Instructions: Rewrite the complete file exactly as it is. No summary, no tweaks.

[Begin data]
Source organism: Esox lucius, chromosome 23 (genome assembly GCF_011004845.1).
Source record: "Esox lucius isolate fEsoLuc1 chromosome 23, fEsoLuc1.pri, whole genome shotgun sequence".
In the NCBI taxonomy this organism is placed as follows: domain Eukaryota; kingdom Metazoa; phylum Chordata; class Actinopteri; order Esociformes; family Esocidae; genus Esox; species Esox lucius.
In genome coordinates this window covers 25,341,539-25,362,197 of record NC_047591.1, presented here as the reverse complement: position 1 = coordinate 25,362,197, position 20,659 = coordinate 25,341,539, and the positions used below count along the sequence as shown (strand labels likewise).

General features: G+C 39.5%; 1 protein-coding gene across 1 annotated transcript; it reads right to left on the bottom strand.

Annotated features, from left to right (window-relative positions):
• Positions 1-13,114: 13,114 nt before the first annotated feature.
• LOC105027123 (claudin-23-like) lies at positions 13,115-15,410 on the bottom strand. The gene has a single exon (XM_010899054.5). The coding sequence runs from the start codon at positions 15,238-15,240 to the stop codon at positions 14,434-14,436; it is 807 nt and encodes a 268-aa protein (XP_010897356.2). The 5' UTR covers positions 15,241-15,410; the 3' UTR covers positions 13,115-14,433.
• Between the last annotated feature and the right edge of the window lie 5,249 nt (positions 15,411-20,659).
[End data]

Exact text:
Source organism: Esox lucius, chromosome 23 (genome assembly GCF_011004845.1).
Source record: "Esox lucius isolate fEsoLuc1 chromosome 23, fEsoLuc1.pri, whole genome shotgun sequence".
In the NCBI taxonomy this organism is placed as follows: domain Eukaryota; kingdom Metazoa; phylum Chordata; class Actinopteri; order Esociformes; family Esocidae; genus Esox; species Esox lucius.
In genome coordinates this window covers 25,341,539-25,362,197 of record NC_047591.1, presented here as the reverse complement: position 1 = coordinate 25,362,197, position 20,659 = coordinate 25,341,539, and the positions used below count along the sequence as shown (strand labels likewise).

General features: G+C 39.5%; 1 protein-coding gene across 1 annotated transcript; it reads right to left on the bottom strand.

Annotated features, from left to right (window-relative positions):
• Positions 1-13,114: 13,114 nt before the first annotated feature.
• LOC105027123 (claudin-23-like) lies at positions 13,115-15,410 on the bottom strand. The gene has a single exon (XM_010899054.5). The coding sequence runs from the start codon at positions 15,238-15,240 to the stop codon at positions 14,434-14,436; it is 807 nt and encodes a 268-aa protein (XP_010897356.2). The 5' UTR covers positions 15,241-15,410; the 3' UTR covers positions 13,115-14,433.
• Between the last annotated feature and the right edge of the window lie 5,249 nt (positions 15,411-20,659).